Unfortunately, Eric Openshaw and Larry Albin continue the false dichotomy between the business and technology functions of banks. Ultimately, banks are “big” data and technology companies. At the centre of every bank is simply a data store that records who has how much money and the rules governing transaction processing. We call this data store a core banking system, which is then surrounded by delivery channels, risk management and other technologies. Banks, their boards and their shareholders will come to realise that huge portions of bank budgets and headcounts can be replaced by modern web technology if architectured correctly. Those financial institutions that remake themselves fastest in the model of software engineering first companies such as Google or Facebook, including picking a forward-thinking technologist as chief executive, will be the true benefactors of this new era in finance.

Zachary Townsend, Co-founder, Standard Treasury, San Francisco, CA, US

Credit Card Processing as a Commodity Business

I wanted to expand on my post from yesterday after some great feedback. When I said that credit card processing is a commodity business, I was not saying that it was a bad business. It is just a hard market to be in exactly because processors need to get to a huge processing volume to generate meaningful revenue. In the credit card processing business, volume is the only metric that matters.

Companies that operate well in credit card processing are to be praised and any industry that is producing multiple companies with multi-hundred-million-dollar valuations is a very healthy one.

Having said that, many companies create something that is heavily differentiated from their competitors and are able to charge for that differentiation. Apple creates laptops that are 10x better than PCs running Windows, so many folks are willing to pay 2-3x as much for their laptops. Apple is able to take their differentiation and convert that into increased revenue and better margins.

In the world of credit card processing one cannot charge more if one says they are in the card processing business. Even if someone created an idealized solution for dealing with the payments system, once a user reaches sufficient scale they will be more concerned with the variable components of the processor’s cost than the lower fixed costs of development and set up.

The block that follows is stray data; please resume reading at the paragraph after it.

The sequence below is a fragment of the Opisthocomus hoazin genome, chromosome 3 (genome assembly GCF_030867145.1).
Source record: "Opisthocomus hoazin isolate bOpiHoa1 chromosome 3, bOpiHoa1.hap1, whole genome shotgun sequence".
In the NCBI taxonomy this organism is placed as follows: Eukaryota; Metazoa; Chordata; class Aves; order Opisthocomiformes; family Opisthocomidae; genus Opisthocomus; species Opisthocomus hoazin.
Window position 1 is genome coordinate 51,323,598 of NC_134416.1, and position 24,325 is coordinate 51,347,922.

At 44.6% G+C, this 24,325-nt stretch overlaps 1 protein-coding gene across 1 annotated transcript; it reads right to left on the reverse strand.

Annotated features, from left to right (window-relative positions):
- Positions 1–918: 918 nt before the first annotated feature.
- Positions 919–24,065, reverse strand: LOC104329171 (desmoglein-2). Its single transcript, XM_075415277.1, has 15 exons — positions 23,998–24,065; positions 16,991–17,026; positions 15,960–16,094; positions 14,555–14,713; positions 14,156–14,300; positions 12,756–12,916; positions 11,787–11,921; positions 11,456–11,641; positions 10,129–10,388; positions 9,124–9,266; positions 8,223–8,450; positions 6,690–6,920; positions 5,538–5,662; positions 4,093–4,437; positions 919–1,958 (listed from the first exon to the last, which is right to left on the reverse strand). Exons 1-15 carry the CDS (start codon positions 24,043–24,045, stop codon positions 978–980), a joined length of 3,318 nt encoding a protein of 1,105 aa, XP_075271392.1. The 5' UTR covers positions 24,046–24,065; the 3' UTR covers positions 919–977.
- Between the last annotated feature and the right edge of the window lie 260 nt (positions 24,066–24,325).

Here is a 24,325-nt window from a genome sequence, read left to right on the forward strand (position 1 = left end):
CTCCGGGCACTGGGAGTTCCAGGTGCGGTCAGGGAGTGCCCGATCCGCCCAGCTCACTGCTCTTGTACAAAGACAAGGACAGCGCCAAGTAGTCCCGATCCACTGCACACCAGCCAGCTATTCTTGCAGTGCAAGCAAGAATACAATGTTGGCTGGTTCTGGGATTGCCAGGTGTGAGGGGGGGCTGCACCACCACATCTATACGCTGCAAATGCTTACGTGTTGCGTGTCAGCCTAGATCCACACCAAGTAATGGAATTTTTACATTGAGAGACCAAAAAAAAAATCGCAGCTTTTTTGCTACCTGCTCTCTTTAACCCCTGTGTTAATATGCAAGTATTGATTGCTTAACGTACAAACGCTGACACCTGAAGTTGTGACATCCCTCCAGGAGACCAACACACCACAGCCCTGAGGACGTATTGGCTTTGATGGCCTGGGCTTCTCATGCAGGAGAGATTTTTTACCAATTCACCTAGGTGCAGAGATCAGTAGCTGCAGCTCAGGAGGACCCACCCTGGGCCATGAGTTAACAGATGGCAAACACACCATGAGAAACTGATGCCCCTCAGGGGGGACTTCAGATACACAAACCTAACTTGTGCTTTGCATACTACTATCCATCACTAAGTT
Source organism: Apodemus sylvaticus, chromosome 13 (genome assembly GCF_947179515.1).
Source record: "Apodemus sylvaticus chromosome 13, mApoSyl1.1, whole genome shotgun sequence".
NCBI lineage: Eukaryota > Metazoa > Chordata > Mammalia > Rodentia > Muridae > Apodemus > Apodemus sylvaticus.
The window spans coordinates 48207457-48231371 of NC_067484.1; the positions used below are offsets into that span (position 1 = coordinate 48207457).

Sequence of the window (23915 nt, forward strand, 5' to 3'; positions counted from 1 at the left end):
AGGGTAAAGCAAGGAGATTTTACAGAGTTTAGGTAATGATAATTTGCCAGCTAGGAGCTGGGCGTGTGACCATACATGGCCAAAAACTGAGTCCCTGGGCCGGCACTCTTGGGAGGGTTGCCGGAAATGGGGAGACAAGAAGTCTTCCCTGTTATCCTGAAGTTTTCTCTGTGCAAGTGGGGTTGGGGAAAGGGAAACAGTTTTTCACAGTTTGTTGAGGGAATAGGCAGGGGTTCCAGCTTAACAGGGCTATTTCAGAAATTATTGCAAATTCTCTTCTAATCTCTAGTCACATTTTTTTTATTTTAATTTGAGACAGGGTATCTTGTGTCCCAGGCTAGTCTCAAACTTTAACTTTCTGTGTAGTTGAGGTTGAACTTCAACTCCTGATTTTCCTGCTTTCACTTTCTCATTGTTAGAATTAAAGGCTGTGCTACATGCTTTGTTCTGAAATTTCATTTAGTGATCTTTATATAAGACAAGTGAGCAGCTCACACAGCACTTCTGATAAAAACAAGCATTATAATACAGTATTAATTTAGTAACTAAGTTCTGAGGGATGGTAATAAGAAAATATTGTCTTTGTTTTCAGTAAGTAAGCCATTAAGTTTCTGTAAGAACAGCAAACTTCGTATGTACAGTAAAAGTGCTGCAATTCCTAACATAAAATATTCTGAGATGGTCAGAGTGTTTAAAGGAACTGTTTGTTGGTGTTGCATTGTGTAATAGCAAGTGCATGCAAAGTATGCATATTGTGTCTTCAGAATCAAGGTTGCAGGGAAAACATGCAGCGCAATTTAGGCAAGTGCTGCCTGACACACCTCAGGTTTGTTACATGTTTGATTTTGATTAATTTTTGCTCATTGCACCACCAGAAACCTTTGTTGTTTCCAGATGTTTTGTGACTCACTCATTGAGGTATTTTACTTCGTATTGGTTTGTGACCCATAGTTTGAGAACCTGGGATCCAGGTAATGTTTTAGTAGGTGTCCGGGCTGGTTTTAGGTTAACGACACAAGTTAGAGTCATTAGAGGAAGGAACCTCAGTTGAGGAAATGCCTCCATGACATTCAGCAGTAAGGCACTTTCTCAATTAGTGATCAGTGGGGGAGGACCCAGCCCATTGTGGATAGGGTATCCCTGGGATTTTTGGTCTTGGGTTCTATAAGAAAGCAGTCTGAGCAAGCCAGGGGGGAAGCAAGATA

That makes perfect sense. Most business wants to commoditize all of their inputs and differentiate their outputs. Technology businesses, and big businesses that rely on contractors or system integrators, will eat a month’s worth of horrifically painful engineering as it is much cheaper over the long-term than paying even an extra few basis points (hundredths of a percentage point) on each transaction. That is, if a business is doing enough processing that even small increases in marginal cost matter then increased upfront fixed costs won’t.

To succeed in credit card processing, a processor can succeed in one of two ways.[1]

The first is to clearly be in the credit card processing market, have razor thin margins, drives toward massive volume, and create a much better product so folks use the product at all. Businesses will not pay the processor more for a better product though. The processor will invest more and more money in their product but with margins that get more and more squeezed on the one hand by knowledgeable large enterprises, the processor’s most valuable customers, that want things like an interchange plus basis points pricing. And, on the other hand, processors will get squeezed by the absolute fixed costs of what the banks and card networks charge the processor. Adding insult to injury, as the processor gets better known fraudsters pay more attention to it, increasing the cost of simply operating

That is a hard place to be. That is the place that Braintree, Stripe, WePay, and Balanced operate in as well as a ton of companies that we are not as fortunate enough to have heard of. Ultimately, Square is there too — although their situation is slightly more complicated. It is not necessarily a bad business to be in: any entrepreneur would be happy to be added to the list of successful processing companies.

The other way to succeed in credit card processing is to figure out how to be a payments company without appearing to be one so you can just charge much more. That is what most marketplace companies succeed at doing. They have built a better and better product experience, whose heart is credit card processing, and they can charge for that something better. What they have done commoditize their input — credit card processing — and differentiated their output into “booking blackcars” or whatever it might be. Ultimately, their core business is having their customer pay with credit card and then paying it out to a wide set of merchants, e.g. drivers, via electronic checks (ACH). That’s Airbnb, Eventbrite and others. Whether or not those companies go on to use Braintree or Stripe as their payments gateway does not matter because they are making such a large percentage of every transaction.